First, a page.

Despite all the hits and knocks the Government has taken – and continues to take – for its controversial WorkChoices legislation, Employment Minister Joe Hockey is claiming victory. According to an article in today’s SMH, “welfare changes and a healthy job market are set to deliver the Federal Government a $500 million budget surprise this financial year as the number of people on income support payments falls faster than expected.”

The latest Department of Employment and Workplace Relations estimates show $21.76 billion is to be spent on income support in 2006-07, down $520 million from $22.28 billion in 2005-06. The majority of the savings stems from reduced disability support and dole payments.

Hockey, seen as more of a salesman than his predecessor Kevin Andrews, was quick to give credit where it was due – to his own Party. “It is the first time it appears that the disability support pension numbers have been tracking downwards for a very long period of time,” Mr Hockey said.

“These figures indicate that there has been a good flow of people into work. Newstart payments coming down is an indication of the strong labour market. The deregulated labour market is proving very attractive for those people who previously were stuck on welfare.”

The ABS will release labour force data on Thursday, and in what could be a double-edged sword for the Government, if the unemployment rate falls to 4.4% – as some are predicting – interest rates could be hiked when the heavies at the RBA meet next.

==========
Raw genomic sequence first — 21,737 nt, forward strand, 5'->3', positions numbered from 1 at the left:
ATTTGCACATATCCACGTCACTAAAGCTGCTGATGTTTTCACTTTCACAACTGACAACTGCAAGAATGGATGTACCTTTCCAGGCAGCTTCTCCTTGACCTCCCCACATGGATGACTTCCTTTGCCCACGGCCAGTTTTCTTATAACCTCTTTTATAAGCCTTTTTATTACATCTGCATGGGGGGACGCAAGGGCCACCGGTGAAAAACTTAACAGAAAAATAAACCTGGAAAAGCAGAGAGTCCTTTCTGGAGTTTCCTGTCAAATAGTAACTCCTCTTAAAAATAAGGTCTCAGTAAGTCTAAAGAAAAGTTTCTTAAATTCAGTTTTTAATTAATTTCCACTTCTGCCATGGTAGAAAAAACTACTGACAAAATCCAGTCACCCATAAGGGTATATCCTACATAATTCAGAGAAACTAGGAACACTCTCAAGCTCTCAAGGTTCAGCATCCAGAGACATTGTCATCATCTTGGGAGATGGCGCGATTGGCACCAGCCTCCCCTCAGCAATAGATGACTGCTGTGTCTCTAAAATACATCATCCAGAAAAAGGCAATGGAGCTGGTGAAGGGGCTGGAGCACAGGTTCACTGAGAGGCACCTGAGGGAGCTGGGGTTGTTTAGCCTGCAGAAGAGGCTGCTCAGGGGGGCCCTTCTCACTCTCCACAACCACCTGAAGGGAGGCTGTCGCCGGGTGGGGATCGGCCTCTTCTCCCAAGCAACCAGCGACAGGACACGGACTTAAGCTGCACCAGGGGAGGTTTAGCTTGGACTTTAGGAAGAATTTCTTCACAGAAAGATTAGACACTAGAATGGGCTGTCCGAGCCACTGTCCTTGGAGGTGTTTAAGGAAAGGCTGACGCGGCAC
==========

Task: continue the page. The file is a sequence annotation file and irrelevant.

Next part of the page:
According to the February NAB monthly business survey, released today at 11.30, “the combination of still very tight labour markets, high levels of capacity utilisation and rising wage pressures means that the RBA will / should retain a tightening bias – and, in the near term, is more likely to move up than down”.

Other NAB results are largely positive: business conditions marginally up to a robust +18 – and trending higher; trading and employment up six and four points respectively, to robust index readings of +24 and +9; confidence up six points to +12 – with trend now moving higher after rate related falls in 2006; capacity utilisation volatile but up strongly to 83.9% – trend, however, still appears to have peaked; wholesaling improving in February offset by weaker transportation.

The latest Raff Report is in, focusing on recent volatility in the Chinese and American markets. Raff also conducts some in-depth analysis on the recent copper: “There is a difference of opinion about the change in the consumption of copper with estimates varying from minus 4% to plus 3.3%. The former estimate for copper is ridiculous, and even the latter estimate might be low. This is because nobody knows accurately what the copper stockpile was and what tonnage was drawn down.”

Read more at Henry Thornton.

Peter Fray

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Peter Fray
Editor-in-chief of Crikey